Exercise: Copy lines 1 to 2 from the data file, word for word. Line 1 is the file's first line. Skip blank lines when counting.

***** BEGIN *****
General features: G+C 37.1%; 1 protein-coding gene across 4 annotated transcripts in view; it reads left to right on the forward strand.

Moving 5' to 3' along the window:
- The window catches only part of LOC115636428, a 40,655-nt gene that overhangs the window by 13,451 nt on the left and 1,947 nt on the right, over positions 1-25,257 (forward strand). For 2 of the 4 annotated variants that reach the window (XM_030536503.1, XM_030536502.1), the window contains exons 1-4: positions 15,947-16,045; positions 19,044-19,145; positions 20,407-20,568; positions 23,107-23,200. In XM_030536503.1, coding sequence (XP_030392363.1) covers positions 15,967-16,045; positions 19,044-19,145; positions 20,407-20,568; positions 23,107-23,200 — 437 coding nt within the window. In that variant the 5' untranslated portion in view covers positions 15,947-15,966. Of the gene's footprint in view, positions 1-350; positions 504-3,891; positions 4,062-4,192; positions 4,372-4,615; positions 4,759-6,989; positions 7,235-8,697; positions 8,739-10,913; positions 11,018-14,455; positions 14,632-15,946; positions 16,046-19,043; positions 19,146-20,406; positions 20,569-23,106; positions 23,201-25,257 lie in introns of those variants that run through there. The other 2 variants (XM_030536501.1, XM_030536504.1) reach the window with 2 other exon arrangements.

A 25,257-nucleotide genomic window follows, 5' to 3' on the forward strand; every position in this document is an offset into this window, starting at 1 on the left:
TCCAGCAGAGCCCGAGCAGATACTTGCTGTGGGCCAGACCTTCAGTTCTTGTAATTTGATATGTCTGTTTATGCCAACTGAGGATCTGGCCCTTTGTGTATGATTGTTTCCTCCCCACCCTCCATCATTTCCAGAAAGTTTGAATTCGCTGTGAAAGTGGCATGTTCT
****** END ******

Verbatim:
General features: G+C 37.1%; 1 protein-coding gene across 4 annotated transcripts in view; it reads left to right on the forward strand.

Moving 5' to 3' along the window: